A lot can be learned and exchanged from this discussion. Some engineers deal soley with reliability and redundancy as a living. I myself have extensively designed and drawn up re-closer loop schemes (including the cost vs benenfits), service continuity is an entire science all onto itself.

RE: Power Failure at Atlanta Airport

Toronto's [actually Mississauga's, but lots of people don't like being reminded of that!] Pearson International Airport is, depending on utility configuration, fed by a minimum of four feeders from four different busses located at a minimum of three separate transformer stations on different high-voltage circuit corridors. There is also an associated combined-cycle power plant capable of carrying the entire site in an electrical island in the event of complete grid collapse.

Common mode failures there are very, very unlikely.

CR

"As iron sharpens iron, so one person sharpens another." [Proverbs 27:17, NIV]

RE: Power Failure at Atlanta Airport

Regarding emergency lighting - many facilities go with wall packs with self-contained batteries because they are the cheapest solution. NEC requirement is that these operate for 90 minutes. That's when the batteries are new. I'm not surprised that lighting was soon non-existent.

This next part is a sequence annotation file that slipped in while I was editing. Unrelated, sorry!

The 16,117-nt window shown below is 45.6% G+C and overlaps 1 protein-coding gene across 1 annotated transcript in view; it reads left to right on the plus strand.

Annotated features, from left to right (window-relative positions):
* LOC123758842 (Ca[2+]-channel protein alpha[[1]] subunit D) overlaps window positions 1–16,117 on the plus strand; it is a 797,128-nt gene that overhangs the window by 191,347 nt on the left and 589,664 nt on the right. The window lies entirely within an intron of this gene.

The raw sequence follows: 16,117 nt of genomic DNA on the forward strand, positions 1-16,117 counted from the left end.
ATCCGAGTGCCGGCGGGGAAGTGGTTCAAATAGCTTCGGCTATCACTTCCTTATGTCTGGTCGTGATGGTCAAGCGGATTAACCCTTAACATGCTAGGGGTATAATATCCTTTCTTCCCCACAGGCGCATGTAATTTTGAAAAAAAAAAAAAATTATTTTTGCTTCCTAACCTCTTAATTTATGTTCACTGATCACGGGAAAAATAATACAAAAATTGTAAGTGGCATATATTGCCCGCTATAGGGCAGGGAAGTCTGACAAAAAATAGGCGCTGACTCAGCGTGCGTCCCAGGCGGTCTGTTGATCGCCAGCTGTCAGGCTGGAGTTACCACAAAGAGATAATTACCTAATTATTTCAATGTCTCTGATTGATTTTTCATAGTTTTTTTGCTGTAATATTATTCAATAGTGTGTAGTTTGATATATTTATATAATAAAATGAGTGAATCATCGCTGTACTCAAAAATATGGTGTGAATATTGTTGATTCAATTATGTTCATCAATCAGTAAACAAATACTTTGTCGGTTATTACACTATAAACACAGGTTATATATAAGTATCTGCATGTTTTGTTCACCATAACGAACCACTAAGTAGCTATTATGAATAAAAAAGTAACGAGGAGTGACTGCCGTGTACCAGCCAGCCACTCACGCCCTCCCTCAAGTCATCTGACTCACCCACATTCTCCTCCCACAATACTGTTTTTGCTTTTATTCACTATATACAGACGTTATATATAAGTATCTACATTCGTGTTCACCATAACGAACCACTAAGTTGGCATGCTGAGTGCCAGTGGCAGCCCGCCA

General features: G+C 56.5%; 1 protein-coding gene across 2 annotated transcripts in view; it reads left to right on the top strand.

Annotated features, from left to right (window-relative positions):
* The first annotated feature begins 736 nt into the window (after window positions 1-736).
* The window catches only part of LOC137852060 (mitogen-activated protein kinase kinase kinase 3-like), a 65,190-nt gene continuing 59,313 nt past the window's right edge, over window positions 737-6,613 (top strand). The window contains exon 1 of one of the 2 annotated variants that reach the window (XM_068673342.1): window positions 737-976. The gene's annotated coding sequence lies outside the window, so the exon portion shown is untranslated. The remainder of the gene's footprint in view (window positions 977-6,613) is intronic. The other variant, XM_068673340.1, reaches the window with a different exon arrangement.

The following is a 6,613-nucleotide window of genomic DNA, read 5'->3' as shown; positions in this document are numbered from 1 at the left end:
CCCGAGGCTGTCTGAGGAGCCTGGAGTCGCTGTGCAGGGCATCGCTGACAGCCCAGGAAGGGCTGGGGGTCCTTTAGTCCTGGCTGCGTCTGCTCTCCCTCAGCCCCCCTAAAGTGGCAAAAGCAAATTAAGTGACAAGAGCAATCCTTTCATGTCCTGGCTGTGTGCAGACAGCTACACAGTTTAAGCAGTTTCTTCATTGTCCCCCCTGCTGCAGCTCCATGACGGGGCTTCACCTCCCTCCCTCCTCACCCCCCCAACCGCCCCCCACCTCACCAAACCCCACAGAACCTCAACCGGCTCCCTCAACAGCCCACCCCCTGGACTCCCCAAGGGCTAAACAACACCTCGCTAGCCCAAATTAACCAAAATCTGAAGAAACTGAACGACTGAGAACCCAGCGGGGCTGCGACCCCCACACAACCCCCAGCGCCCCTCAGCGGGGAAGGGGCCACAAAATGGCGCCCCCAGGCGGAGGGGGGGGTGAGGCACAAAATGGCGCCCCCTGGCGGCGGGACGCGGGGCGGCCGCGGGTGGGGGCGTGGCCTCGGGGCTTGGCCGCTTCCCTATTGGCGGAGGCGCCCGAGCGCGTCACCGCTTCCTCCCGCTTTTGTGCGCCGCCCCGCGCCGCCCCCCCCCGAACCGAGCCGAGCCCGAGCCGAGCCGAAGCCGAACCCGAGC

Sadly, the electrical design of major "people" facilities such as airports, arenas, museums, etc, is generally an afterthought, both in terms of design criteria and budgeting. It's common for the owner to be happy to turn over the design and provision of the main incoming power system to the local utility. After all they are the "experts". Also, many of the local consultants who get hired for this type of work have little or no experience with systems above 600 V.

Because electrical systems are generally much more reliable than any other part of the facility, the equipment is often neglected and seldom thought about.

RE: Power Failure at Atlanta Airport

I agree- however I would be surprised if an airport of this size does not have at least several 200kw diesel gen sets for bare minimum emergency lighting, fire pumps, electric door locks, ect, ect.

RE: Power Failure at Atlanta Airport